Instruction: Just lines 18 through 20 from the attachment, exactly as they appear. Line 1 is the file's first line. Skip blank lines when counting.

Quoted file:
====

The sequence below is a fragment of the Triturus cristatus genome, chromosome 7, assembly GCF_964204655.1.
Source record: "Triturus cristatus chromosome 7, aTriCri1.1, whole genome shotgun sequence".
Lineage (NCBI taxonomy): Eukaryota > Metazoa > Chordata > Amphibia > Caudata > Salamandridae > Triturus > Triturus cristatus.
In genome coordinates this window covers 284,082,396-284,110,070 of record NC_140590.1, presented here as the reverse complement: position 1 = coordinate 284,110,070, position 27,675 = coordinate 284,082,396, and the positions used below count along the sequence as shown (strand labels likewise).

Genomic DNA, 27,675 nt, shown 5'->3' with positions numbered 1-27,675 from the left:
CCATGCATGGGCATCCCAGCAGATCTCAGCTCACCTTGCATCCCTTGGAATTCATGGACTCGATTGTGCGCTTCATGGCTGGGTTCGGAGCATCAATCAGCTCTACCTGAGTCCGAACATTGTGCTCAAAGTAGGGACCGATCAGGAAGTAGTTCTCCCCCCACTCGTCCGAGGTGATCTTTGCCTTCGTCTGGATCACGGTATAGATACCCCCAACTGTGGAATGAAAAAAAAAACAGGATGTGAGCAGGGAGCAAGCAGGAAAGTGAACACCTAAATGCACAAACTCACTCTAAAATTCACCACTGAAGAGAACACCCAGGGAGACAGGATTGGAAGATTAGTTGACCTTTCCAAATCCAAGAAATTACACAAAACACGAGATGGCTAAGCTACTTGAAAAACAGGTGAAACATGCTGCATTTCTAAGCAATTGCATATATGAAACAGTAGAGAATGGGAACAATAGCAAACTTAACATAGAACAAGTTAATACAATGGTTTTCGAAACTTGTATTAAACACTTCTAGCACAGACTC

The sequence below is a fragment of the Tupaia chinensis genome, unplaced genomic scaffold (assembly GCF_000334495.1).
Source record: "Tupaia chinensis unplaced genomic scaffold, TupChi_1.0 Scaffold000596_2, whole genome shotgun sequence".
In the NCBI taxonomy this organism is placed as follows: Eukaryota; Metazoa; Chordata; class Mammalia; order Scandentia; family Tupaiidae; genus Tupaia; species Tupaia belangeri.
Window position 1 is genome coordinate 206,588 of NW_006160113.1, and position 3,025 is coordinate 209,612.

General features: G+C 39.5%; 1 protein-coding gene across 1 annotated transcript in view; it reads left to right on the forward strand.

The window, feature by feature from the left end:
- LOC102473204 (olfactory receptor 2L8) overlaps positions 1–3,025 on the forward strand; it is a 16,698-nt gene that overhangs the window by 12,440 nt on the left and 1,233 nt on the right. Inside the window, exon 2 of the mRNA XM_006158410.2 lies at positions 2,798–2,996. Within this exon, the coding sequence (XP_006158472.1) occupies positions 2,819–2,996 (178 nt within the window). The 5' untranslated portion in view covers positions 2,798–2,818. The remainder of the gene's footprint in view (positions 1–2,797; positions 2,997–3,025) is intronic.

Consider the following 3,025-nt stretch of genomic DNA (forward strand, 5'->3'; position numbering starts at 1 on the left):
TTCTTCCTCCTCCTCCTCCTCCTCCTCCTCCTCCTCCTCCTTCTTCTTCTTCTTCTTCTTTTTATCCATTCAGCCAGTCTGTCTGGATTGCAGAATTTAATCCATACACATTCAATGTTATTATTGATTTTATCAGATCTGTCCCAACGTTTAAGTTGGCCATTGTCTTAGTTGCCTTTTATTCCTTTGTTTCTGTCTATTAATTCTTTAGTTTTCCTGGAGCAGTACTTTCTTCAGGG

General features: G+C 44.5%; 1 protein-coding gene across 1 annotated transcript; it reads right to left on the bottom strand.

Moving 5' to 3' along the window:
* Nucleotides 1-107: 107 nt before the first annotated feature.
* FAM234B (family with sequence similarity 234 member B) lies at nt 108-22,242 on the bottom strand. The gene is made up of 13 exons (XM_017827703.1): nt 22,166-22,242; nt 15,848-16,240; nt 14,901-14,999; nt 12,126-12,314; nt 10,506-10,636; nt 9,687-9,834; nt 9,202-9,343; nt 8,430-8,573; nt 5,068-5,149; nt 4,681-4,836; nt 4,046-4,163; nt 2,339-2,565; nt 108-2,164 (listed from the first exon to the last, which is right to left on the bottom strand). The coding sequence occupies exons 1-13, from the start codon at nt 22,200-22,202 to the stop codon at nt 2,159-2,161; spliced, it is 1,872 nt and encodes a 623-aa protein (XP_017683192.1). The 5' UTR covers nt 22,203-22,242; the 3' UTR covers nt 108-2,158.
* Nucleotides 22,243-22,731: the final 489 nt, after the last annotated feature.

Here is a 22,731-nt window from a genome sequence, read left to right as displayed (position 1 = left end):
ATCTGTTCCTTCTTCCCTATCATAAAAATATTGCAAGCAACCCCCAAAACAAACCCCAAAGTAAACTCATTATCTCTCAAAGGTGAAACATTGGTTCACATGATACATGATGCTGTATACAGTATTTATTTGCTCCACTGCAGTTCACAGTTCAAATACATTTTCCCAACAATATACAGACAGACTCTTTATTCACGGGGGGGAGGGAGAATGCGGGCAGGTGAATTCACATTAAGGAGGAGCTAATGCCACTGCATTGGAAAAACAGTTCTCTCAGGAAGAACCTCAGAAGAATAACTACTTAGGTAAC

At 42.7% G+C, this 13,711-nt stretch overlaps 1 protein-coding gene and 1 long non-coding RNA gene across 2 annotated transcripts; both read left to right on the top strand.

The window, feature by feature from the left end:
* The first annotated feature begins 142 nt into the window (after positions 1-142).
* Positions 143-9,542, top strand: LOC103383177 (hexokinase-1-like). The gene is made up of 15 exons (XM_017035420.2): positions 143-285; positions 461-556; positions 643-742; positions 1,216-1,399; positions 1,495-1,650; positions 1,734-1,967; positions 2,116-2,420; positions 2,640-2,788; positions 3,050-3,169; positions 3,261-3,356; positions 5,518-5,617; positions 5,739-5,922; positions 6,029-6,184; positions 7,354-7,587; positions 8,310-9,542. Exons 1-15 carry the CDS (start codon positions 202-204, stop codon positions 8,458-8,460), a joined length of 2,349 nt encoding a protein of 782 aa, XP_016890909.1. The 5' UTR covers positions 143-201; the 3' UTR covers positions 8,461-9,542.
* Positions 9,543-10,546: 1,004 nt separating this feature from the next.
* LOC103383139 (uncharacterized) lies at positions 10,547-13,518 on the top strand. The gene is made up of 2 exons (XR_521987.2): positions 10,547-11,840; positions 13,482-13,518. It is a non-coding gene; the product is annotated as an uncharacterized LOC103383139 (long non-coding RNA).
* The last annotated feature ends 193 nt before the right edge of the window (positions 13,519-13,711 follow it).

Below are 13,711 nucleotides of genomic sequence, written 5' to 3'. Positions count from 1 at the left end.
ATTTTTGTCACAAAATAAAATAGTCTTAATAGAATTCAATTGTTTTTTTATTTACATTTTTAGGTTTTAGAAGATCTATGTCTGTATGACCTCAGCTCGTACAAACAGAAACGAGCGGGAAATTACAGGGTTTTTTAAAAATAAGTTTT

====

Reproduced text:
* Nucleotides 1-107: 107 nt before the first annotated feature.
* FAM234B (family with sequence similarity 234 member B) lies at nt 108-22,242 on the bottom strand. The gene is made up of 13 exons (XM_017827703.1): nt 22,166-22,242; nt 15,848-16,240; nt 14,901-14,999; nt 12,126-12,314; nt 10,506-10,636; nt 9,687-9,834; nt 9,202-9,343; nt 8,430-8,573; nt 5,068-5,149; nt 4,681-4,836; nt 4,046-4,163; nt 2,339-2,565; nt 108-2,164 (listed from the first exon to the last, which is right to left on the bottom strand). The coding sequence occupies exons 1-13, from the start codon at nt 22,200-22,202 to the stop codon at nt 2,159-2,161; spliced, it is 1,872 nt and encodes a 623-aa protein (XP_017683192.1). The 5' UTR covers nt 22,203-22,242; the 3' UTR covers nt 108-2,158.
* Nucleotides 22,243-22,731: the final 489 nt, after the last annotated feature.